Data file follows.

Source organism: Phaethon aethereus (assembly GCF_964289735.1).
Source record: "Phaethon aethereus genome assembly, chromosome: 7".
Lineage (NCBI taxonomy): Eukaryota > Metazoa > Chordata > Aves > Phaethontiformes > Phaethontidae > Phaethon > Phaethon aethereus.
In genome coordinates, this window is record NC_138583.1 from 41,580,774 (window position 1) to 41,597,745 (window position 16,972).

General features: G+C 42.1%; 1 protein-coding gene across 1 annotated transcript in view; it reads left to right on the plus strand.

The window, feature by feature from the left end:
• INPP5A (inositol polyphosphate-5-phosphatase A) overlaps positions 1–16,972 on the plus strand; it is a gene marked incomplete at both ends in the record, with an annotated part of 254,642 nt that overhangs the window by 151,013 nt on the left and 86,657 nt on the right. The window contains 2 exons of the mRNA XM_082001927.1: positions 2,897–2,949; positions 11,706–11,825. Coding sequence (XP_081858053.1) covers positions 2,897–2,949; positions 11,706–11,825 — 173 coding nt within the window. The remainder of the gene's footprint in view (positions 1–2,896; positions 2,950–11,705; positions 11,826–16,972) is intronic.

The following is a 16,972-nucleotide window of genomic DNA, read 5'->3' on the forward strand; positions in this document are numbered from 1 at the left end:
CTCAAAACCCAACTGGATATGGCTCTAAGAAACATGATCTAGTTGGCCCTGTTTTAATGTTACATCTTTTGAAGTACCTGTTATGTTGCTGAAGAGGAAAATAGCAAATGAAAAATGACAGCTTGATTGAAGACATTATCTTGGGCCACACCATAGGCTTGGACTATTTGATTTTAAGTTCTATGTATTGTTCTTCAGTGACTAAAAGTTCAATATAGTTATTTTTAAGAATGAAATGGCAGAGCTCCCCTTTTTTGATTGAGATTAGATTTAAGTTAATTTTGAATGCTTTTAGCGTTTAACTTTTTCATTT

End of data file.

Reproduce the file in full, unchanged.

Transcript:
Source organism: Phaethon aethereus (assembly GCF_964289735.1).
Source record: "Phaethon aethereus genome assembly, chromosome: 7".
Lineage (NCBI taxonomy): Eukaryota > Metazoa > Chordata > Aves > Phaethontiformes > Phaethontidae > Phaethon > Phaethon aethereus.
In genome coordinates, this window is record NC_138583.1 from 41,580,774 (window position 1) to 41,597,745 (window position 16,972).

General features: G+C 42.1%; 1 protein-coding gene across 1 annotated transcript in view; it reads left to right on the plus strand.

The window, feature by feature from the left end:
• INPP5A (inositol polyphosphate-5-phosphatase A) overlaps positions 1–16,972 on the plus strand; it is a gene marked incomplete at both ends in the record, with an annotated part of 254,642 nt that overhangs the window by 151,013 nt on the left and 86,657 nt on the right. The window contains 2 exons of the mRNA XM_082001927.1: positions 2,897–2,949; positions 11,706–11,825. Coding sequence (XP_081858053.1) covers positions 2,897–2,949; positions 11,706–11,825 — 173 coding nt within the window. The remainder of the gene's footprint in view (positions 1–2,896; positions 2,950–11,705; positions 11,826–16,972) is intronic.

The following is a 16,972-nucleotide window of genomic DNA, read 5'->3' on the forward strand; positions in this document are numbered from 1 at the left end:
CTCAAAACCCAACTGGATATGGCTCTAAGAAACATGATCTAGTTGGCCCTGTTTTAATGTTACATCTTTTGAAGTACCTGTTATGTTGCTGAAGAGGAAAATAGCAAATGAAAAATGACAGCTTGATTGAAGACATTATCTTGGGCCACACCATAGGCTTGGACTATTTGATTTTAAGTTCTATGTATTGTTCTTCAGTGACTAAAAGTTCAATATAGTTATTTTTAAGAATGAAATGGCAGAGCTCCCCTTTTTTGATTGAGATTAGATTTAAGTTAATTTTGAATGCTTTTAGCGTTTAACTTTTTCATTT